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Why could Google's zip domains pose a cybersecurity risk?

On the 3rd May, Google made one of its most controversial moves yet by opting to put .zip domains on sale. Eight new top-level domains were actually announced but it was .zip and .mov that have raised the most concern because of the cybersecurity risks they pose.

So why are people worried, and more importantly, what can you do to protect yourself? We go over all of this below.

Why are .zip domains a security risk?

Top-level domains (TLDs) are the letters that came after the dot at the end of the domain, so .zip is a top level domain. File extensions are the three letters that came after the dot at the end of the file name.

Let’s look at some examples…


File extensions:

Right there lies the key problem – domain names and filenames are not even remotely the same thing, but they both play a crucial role in modern cyberattacks. Making sure they’re correctly identified has been a key part of basic cybersecurity for quite a while.

Following Google’s announcement, many are concerned that the TLDs could be used to trick users into visiting sites that contain malware, viruses, and other malicious content. Sites, messaging platforms and other applications are now automatically converting .zip file names into URLs which could lead to users clicking on them and falling victim to scams and malware.

For example, those with malevolent intent could send phishing emails with an attachment that says, “Pictures are attached”. As zip files are often associated with pictures rather than URLs, the recipient could automatically click the link thinking they’ll be downloading images rather than being sent to a potentially dangerous website. This could especially be a problem within companies where sending images happens frequently, for example, property agents.

The automatic hyperlinking of .zip could cause problems beyond phishing emails too. Think about the amount of .zip links out there which the authors didn’t intend to have link anywhere. For example, there are numerous tutorials online that explain how to unzip zipped folders, if they’re used .zip this will be automatically hyperlinked and send users on that webpage to a different domain that could potentially have been bought for malicious use. This applies to social media too, as .zip will now be hyperlinked and sending users to places the original poster did not intend.

There have already been .zip domains reported as hosting dangerous malware or phishing scams, so this potential security risk isn’t going unnoticed by hackers.

How to avoid protect yourself against malicious .zip TLD’s

As .zip TLDs have only recently become available, now is the time for businesses and security teams to get organised and decide how to handle these new potential threats. Getting an early head start on it will help to avoid issues further down the line, so don’t ignore this problem until it’s on your digital doorstep.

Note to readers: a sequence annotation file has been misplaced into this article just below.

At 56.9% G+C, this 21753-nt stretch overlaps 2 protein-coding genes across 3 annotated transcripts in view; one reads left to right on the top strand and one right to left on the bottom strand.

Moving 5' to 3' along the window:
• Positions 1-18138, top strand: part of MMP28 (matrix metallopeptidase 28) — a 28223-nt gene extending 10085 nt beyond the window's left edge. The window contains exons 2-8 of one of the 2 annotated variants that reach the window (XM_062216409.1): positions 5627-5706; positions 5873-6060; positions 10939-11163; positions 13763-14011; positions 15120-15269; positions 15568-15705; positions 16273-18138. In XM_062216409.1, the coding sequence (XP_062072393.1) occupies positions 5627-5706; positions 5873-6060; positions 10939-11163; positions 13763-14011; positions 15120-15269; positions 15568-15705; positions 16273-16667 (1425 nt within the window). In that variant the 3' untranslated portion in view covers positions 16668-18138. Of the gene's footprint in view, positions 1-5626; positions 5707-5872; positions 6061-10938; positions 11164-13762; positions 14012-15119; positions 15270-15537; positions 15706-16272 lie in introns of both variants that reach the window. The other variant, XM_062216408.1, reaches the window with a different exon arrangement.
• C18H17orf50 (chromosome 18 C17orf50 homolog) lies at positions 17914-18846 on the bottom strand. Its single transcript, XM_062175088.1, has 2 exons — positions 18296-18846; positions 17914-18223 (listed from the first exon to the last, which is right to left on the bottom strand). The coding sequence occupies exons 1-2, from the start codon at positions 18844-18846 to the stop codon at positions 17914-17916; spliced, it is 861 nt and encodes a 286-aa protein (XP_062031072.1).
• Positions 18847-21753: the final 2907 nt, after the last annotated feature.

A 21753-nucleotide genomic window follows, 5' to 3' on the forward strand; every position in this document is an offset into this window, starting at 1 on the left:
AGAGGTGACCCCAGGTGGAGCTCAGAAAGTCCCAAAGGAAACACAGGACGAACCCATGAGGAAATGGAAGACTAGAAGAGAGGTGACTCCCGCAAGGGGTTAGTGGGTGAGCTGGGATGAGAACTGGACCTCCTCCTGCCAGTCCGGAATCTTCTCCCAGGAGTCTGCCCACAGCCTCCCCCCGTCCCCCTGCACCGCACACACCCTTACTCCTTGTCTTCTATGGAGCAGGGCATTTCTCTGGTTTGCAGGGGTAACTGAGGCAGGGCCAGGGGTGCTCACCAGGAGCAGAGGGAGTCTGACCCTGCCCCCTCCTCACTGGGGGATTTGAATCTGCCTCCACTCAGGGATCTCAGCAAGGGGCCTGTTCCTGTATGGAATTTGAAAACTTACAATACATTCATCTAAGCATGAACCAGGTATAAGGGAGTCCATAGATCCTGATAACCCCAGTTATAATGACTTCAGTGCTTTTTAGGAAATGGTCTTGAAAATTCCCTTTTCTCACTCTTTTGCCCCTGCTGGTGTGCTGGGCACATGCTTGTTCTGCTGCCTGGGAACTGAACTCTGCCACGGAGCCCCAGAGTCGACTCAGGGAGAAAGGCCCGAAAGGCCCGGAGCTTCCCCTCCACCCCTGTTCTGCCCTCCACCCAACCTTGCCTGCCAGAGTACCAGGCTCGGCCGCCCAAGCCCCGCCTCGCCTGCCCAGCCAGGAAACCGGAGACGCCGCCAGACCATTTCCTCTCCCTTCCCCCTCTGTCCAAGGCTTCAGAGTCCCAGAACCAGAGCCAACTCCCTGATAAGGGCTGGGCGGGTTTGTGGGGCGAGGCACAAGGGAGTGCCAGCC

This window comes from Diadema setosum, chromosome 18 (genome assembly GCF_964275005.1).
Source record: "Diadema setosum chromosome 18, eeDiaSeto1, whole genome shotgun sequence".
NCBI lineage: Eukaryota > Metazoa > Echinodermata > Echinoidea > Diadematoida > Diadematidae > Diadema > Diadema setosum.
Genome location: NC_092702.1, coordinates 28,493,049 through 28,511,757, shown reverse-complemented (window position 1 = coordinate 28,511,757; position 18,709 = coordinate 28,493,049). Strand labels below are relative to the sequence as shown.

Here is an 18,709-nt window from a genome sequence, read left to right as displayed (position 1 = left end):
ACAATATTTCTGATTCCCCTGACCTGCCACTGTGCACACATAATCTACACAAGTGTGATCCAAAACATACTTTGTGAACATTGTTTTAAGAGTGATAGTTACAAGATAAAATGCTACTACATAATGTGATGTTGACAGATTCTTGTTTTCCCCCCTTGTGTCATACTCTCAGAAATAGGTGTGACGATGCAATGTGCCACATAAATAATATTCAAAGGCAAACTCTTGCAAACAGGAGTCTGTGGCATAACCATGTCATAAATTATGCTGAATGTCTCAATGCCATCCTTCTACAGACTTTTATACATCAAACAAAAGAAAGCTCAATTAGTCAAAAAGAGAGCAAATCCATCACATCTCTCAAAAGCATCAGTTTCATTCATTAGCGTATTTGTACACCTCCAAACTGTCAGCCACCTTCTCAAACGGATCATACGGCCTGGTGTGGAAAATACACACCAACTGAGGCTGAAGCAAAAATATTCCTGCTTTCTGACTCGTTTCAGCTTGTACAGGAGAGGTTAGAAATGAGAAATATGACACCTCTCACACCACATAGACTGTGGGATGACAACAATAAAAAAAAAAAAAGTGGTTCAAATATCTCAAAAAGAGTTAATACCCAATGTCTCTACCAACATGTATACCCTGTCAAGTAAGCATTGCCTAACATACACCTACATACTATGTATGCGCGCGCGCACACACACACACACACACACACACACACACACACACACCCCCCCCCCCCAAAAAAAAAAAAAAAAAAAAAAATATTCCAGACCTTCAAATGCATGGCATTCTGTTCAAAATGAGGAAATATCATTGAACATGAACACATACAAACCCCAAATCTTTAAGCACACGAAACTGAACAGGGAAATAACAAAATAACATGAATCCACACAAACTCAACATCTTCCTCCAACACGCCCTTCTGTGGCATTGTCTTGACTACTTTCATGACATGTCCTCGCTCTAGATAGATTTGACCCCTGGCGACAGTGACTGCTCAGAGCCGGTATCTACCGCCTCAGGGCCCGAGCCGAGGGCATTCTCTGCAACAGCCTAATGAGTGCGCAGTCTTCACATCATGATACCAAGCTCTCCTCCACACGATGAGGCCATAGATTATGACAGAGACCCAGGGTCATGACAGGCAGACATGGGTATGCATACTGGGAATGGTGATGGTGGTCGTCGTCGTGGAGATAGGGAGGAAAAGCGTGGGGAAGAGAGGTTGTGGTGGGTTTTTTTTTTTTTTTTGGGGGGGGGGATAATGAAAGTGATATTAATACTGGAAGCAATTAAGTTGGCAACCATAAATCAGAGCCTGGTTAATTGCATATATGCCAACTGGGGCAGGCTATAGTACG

The easiest way to prevent issues is to block all suspicious domains from resolving. This is achievable within a few days as security teams could create a Windows Firewall policy to block .zip and other TLDs the company doesn’t use.

Another solution is to use the Name Resolution Policy Table rules in Windows Server 2012. Additionally, specific TLDs can be blocked in Outlook, just go to the blocked senders settings and adjust it from there.

Blocking .zip has been largely recommended by many in the infosec community, at least for now. Johannes Ullrich, dean of research at SANS Internet Storm Centre has said:

"Given the low 'real world' usage of .zip domains, it may be best to block access to them until it is clear if it will be useful."

Right now, many are employing the better safe than sorry method, so blocking .zip completely is currently the most advisable path. If you are within a sector where you feel you may be at higher risk of falling victim to .zip scams, it’s a good idea to hold some training with your staff so they are aware of the situation and can be hyper-alert to the risks.

Ready to make every element of your business cyber safer? Get in touch to find out how we can help.


The contents of this website are provided for general information only and are not intended to replace specific professional advice relevant to your situation. The intention of The Cyber Resilience Centre for the West Midlands is to encourage cyber resilience by raising issues and disseminating information on the experiences and initiatives of others.  Articles on the website cannot by their nature be comprehensive and may not reflect most recent legislation, practice, or application to your circumstances. The Cyber Resilience Centre for the West Midlands provides affordable services and Trusted Partners if you need specific support. For specific questions please contact us.


The Cyber Resilience Centre for the West Midlands does not accept any responsibility for any loss which may arise from reliance on information or materials published on this document. The Cyber Resilience Centre for the West Midlands is not responsible for the content of external internet sites that link to this site or which are linked from it.

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